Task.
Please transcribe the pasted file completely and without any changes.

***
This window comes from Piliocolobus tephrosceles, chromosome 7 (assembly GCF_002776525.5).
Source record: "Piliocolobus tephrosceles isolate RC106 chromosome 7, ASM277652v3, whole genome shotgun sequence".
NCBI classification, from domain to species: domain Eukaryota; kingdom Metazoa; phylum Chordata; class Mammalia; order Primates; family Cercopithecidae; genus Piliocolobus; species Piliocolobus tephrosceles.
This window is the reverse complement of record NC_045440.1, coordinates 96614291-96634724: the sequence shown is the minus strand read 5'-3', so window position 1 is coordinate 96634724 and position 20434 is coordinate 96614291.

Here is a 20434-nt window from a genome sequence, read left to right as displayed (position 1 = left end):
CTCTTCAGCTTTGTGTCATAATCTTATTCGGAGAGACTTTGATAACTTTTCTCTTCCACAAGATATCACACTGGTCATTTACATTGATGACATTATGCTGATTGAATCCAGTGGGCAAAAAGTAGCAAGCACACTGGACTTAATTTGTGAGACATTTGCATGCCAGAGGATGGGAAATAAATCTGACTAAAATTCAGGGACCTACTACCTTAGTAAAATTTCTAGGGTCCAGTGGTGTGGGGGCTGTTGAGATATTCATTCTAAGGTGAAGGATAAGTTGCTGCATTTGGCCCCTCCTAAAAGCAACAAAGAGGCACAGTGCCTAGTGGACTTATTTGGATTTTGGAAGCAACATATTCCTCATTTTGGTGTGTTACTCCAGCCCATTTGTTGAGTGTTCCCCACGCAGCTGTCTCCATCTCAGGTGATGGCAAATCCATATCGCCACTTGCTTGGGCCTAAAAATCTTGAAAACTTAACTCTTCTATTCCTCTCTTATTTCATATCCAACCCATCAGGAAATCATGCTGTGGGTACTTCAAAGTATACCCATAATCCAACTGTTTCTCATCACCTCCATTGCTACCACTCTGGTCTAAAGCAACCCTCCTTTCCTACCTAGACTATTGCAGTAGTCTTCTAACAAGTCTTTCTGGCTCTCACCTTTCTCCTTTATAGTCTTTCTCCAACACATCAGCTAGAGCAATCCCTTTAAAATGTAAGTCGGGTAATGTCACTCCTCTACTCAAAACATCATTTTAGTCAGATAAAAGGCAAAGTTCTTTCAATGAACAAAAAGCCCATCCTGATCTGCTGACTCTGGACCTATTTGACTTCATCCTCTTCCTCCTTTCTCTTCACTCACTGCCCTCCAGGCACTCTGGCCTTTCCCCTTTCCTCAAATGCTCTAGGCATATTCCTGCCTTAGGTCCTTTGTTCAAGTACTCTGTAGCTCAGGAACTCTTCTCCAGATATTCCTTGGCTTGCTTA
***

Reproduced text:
This window comes from Piliocolobus tephrosceles, chromosome 7 (assembly GCF_002776525.5).
Source record: "Piliocolobus tephrosceles isolate RC106 chromosome 7, ASM277652v3, whole genome shotgun sequence".
NCBI classification, from domain to species: domain Eukaryota; kingdom Metazoa; phylum Chordata; class Mammalia; order Primates; family Cercopithecidae; genus Piliocolobus; species Piliocolobus tephrosceles.
This window is the reverse complement of record NC_045440.1, coordinates 96614291-96634724: the sequence shown is the minus strand read 5'-3', so window position 1 is coordinate 96634724 and position 20434 is coordinate 96614291.

Here is a 20434-nt window from a genome sequence, read left to right as displayed (position 1 = left end):
CTCTTCAGCTTTGTGTCATAATCTTATTCGGAGAGACTTTGATAACTTTTCTCTTCCACAAGATATCACACTGGTCATTTACATTGATGACATTATGCTGATTGAATCCAGTGGGCAAAAAGTAGCAAGCACACTGGACTTAATTTGTGAGACATTTGCATGCCAGAGGATGGGAAATAAATCTGACTAAAATTCAGGGACCTACTACCTTAGTAAAATTTCTAGGGTCCAGTGGTGTGGGGGCTGTTGAGATATTCATTCTAAGGTGAAGGATAAGTTGCTGCATTTGGCCCCTCCTAAAAGCAACAAAGAGGCACAGTGCCTAGTGGACTTATTTGGATTTTGGAAGCAACATATTCCTCATTTTGGTGTGTTACTCCAGCCCATTTGTTGAGTGTTCCCCACGCAGCTGTCTCCATCTCAGGTGATGGCAAATCCATATCGCCACTTGCTTGGGCCTAAAAATCTTGAAAACTTAACTCTTCTATTCCTCTCTTATTTCATATCCAACCCATCAGGAAATCATGCTGTGGGTACTTCAAAGTATACCCATAATCCAACTGTTTCTCATCACCTCCATTGCTACCACTCTGGTCTAAAGCAACCCTCCTTTCCTACCTAGACTATTGCAGTAGTCTTCTAACAAGTCTTTCTGGCTCTCACCTTTCTCCTTTATAGTCTTTCTCCAACACATCAGCTAGAGCAATCCCTTTAAAATGTAAGTCGGGTAATGTCACTCCTCTACTCAAAACATCATTTTAGTCAGATAAAAGGCAAAGTTCTTTCAATGAACAAAAAGCCCATCCTGATCTGCTGACTCTGGACCTATTTGACTTCATCCTCTTCCTCCTTTCTCTTCACTCACTGCCCTCCAGGCACTCTGGCCTTTCCCCTTTCCTCAAATGCTCTAGGCATATTCCTGCCTTAGGTCCTTTGTTCAAGTACTCTGTAGCTCAGGAACTCTTCTCCAGATATTCCTTGGCTTGCTTA